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Maternal mortality rate is a challenge to interpret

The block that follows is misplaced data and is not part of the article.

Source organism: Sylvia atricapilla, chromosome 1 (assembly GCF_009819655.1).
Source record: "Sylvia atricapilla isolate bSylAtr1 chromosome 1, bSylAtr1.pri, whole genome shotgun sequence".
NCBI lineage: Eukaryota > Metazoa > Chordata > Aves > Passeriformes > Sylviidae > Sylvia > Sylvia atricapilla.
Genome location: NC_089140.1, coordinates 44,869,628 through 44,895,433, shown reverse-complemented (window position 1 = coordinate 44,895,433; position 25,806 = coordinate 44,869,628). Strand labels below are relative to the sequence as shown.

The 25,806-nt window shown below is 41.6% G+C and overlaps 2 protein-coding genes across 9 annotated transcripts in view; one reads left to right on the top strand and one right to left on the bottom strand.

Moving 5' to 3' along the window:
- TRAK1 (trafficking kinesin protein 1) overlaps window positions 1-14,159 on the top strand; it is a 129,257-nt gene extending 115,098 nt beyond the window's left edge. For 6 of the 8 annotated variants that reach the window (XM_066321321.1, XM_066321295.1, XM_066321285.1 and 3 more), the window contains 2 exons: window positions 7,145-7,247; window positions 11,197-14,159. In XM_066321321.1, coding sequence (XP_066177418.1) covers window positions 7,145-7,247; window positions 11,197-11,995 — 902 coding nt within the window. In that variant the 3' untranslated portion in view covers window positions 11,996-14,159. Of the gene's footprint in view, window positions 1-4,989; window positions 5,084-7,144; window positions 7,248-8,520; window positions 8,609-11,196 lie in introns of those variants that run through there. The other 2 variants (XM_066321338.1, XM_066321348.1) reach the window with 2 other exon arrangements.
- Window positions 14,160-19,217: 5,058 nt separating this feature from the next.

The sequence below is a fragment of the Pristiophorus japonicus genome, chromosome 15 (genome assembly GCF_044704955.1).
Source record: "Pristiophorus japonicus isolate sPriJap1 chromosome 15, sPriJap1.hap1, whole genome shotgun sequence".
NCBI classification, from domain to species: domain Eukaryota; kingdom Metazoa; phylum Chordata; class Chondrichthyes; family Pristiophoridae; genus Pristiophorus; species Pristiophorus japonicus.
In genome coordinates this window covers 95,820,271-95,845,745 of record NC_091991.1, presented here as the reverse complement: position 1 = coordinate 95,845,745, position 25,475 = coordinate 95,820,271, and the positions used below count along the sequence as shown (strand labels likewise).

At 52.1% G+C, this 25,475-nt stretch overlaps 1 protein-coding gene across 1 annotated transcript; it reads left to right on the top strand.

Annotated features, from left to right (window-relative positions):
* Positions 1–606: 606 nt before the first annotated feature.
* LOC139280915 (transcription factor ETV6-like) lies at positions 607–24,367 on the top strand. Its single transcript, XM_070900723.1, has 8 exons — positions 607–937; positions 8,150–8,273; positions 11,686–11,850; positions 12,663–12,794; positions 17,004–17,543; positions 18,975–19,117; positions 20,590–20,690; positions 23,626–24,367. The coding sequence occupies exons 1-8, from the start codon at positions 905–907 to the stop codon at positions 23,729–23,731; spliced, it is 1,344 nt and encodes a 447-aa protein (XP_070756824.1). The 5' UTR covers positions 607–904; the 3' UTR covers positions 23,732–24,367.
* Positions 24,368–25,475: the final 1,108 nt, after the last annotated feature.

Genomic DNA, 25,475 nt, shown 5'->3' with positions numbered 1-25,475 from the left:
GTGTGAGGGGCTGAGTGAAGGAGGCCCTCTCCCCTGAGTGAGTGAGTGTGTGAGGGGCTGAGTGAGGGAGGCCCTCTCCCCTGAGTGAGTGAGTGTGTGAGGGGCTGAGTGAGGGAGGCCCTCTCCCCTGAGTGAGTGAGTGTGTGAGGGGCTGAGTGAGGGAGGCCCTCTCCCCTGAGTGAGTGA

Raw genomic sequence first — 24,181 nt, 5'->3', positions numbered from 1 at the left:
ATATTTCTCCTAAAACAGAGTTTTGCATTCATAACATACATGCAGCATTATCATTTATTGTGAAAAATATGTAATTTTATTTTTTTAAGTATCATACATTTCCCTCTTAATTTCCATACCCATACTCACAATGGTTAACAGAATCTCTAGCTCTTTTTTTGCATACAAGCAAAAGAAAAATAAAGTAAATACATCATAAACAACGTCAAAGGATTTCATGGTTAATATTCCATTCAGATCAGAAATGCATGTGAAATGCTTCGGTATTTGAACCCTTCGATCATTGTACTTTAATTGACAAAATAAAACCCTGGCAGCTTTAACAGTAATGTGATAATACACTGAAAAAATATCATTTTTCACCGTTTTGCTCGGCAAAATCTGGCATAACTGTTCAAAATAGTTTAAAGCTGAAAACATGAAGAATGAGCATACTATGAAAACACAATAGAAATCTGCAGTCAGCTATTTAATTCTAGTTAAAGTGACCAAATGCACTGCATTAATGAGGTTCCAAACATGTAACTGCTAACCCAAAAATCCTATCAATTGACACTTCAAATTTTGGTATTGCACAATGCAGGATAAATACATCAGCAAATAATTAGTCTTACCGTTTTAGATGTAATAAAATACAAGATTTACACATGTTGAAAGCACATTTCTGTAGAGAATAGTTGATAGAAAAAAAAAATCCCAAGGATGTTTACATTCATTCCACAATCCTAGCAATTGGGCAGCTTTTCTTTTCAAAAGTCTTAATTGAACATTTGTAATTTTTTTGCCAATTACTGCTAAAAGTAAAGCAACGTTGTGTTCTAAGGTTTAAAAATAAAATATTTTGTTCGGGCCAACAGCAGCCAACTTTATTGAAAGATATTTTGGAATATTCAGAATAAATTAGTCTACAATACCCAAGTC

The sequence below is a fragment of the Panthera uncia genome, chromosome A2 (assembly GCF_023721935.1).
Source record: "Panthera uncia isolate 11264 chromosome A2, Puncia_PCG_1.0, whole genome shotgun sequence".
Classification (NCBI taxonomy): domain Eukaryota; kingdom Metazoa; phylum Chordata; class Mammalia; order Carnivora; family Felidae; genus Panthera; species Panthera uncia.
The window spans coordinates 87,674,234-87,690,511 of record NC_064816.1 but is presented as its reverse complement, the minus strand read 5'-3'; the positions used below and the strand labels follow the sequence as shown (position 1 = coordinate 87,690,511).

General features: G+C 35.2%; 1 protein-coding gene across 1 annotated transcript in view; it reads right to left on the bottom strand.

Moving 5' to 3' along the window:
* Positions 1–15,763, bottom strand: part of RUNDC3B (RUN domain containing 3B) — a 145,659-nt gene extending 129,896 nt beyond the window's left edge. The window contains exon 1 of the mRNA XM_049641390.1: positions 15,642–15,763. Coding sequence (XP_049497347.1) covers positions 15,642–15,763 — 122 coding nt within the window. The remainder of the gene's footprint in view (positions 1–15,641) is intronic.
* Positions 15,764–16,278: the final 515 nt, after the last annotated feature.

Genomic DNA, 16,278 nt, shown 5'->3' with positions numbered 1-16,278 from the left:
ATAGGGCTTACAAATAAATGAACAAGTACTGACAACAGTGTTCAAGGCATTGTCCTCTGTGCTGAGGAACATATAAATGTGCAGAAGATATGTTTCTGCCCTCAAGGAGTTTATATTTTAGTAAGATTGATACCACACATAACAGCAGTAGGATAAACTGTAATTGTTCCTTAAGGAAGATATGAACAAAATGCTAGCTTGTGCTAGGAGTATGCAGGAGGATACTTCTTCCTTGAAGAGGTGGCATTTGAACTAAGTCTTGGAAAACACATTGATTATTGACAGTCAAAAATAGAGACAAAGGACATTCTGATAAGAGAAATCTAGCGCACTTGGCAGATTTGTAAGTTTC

Alexandra Spadola, MDDeath rates among pregnant women and new mothers in the United States appear to be rising, but that may be partly due to how the data is collected and interpreted, says Alexandra Spadola, MD, an Upstate obstetrician and gynecologist. For example, death certificates formerly did not state whether a woman had died during or soon after a pregnancy, and records might not state whether a woman might have died of something unrelated to her pregnancy. Factors including poverty, access to care, obesity and childbearing at an older age are being studied as medical officials work to standardize and interpret the data. Spadola explains that nationwide efforts are underway to improve maternal health and women‘s health overall. (Click here and here for more information on maternal death rates.)

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